Court orders Darebin council to stop removing Labor MP’s billboards in Northcote

Labor MP Kat Theophanous has won a bid in the Supreme Court to stop a council from removing her campaign material in Northcote, while her father was filmed getting into heated exchanges over how-to-vote cards with Liberal volunteers.

Justice Tim Ginnane ordered the Darebin City Council on Wednesday to not interfere with signs promoting Theophanous after eight billboards at four locations were removed, actions the MP had previously claimed were politically motivated and driven by the Greens.

Labor MP Kat Theophanous’ election signs were allegedly taken down by Darebin Council.Credit:Luis Enrique Ascui

Theophanous’ staffers had reported the disappearance of the signs to police before discovering they had been taken to a tip in Melbourne’s north, where two were destroyed.

The court order comes as competition heats up over the seat, which Theophanous is battling to retain after winning it by just 800 votes from now-federal Greens senator Lidia Thorpe at the 2018 election.

Footage taken by a Greens volunteer at the Northcote Plaza early voting booth on Wednesday shows Kat’s father, former Labor minister Theo Theophanous, speaking with a Liberal volunteer, who appears increasingly frustrated.

Theophanous said he had been encouraging Liberal voters to use “alternative” how-to-vote cards that send preferences to Labor rather than the Greens.

However, he said he had nothing to do with the creation of the leaflets and did not hand them out himself.

“But when a Liberal voter comes through, I encourage them to use the alternative [flyer], which puts the Greens last,” he said.

In the recorded exchange, the Liberal volunteer says: “I’m not dumb, mate. Our ones are authorised by HQ [Liberal headquarters]; you’ve got shitty ones from Doncaster.”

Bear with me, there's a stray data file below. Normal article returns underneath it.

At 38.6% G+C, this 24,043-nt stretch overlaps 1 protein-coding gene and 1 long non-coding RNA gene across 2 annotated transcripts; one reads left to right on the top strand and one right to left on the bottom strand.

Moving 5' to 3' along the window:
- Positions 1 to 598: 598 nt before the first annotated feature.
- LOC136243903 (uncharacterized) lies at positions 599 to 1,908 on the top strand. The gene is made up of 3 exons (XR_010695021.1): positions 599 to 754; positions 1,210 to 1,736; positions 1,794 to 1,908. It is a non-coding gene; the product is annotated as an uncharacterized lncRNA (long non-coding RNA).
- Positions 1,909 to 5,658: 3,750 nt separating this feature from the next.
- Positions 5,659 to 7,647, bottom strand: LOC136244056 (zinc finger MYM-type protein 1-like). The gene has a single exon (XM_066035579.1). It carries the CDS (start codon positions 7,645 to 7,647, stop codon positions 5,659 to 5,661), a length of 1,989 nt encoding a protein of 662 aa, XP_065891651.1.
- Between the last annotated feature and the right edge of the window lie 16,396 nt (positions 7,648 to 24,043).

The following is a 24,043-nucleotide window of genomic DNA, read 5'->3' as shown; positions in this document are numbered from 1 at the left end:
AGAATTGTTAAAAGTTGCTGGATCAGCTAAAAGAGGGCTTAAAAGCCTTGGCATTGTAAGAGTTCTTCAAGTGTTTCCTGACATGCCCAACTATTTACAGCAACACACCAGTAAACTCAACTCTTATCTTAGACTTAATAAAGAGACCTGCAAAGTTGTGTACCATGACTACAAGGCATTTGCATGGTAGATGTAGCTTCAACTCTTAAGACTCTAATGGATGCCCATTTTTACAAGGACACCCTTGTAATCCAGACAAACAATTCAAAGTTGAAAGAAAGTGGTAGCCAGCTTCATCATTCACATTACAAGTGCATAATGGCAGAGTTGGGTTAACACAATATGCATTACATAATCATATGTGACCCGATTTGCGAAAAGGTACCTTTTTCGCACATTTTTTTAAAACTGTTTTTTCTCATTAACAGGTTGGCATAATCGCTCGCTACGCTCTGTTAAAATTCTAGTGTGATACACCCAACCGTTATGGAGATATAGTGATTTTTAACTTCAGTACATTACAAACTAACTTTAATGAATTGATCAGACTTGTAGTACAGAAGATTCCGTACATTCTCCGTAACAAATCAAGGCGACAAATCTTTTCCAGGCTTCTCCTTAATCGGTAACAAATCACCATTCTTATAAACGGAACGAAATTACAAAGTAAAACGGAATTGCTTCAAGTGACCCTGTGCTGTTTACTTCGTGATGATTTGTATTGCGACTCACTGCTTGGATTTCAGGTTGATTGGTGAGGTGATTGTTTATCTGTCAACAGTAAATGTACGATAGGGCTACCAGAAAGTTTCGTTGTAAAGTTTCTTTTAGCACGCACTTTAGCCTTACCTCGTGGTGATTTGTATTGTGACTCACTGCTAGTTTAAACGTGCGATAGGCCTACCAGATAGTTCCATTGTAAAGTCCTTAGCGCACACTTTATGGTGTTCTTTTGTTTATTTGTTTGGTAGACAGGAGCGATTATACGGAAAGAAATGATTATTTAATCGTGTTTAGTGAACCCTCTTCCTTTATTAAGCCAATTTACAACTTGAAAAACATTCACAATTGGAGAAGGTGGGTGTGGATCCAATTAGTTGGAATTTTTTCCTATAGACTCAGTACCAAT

The Liberal Party has directed preferences to the Greens above Labor in every electorate, a move that has outraged some senior Liberals and could deny Labor key inner-city seats such as Northcote and Richmond.

An official Liberal how-to-vote card for the seat of Northcote (left) beside an “alternative” flyer.Credit:David Estcourt

Theophanous said the official Liberal voter cards were “a deceptive way of pushing votes to the Greens” and could determine the outcome of Saturday’s election in the marginal seat.

“The Liberals might get an extremist Green elected over an ethnic woman of Greek background,” he said.

Liberals and, to a lesser extent, Labor Party members have in the past called the Greens “extremist” for having “extreme leftist” views.

The unofficial Liberal flyer, which uses the party’s colours, ranks candidates in the same way except for Labor and the Greens, who are flipped.

“How to vote LIBERAL and put the GREENS LAST,” the unofficial leaflet said.

It was authorised by Evros Evripidou, who lives in the north-eastern suburbs, not in Northcote.

Theophanous and Evripidou are both members of the Cypriot Community of Melbourne and Victoria and know one another.

Evripidou told The Age he was not a Liberal member but supported the party and described the Greens as “the mosquito party”.

“[The leaflets were] designed to help all the parties except the Greens,” Evripidou said.

One of the unofficial how-to-vote cards quotes Opposition Leader Matthew Guy as saying: “Kat Theophanous is a very good MP and I would hate to see her beaten by an extremist Green candidate in Northcote.”

A Labor campaign spokeswoman said last week that the party did not produce or support the distribution of the alternative Liberal how-to-vote card.

Kat Theophanous holds the seat by 1.7 per cent and the Greens are confident of flipping Northcote with candidate Campbell Gome.

Composite image of Theo Theophanous, the former Member of the Victorian Legislative Council, in a heated exchange with a Lineral Party volunteer over how-to-vote cards in the seat of Northcote.

In court, Ginnane instructed the council to leave the signs in place and not remove them until December 10, after the state election.

Theophanous filed Supreme Court action late on Monday alleging Darebin council unlawfully interfered with her right to politically campaign and had breached electoral laws.

“The Darebin Council has a lot of questions to answer including: who authorised the removal of the signs, why wasn’t the Labor campaign notified, and why was it done in the dead of night?”

Darebin council is represented by three Greens councillors, three Labor councillors, and three independents. Darebin Mayor Lina Messina is an independent.

Victorian Greens leader Samantha Ratnam said her party had nothing to do with the matter.

“When Labor gets desperate, they get dirty,” she said.

Darebin council said enforcement of election laws, including over signage, had no input from elected councillors, and they had agreed not to remove any more signs.

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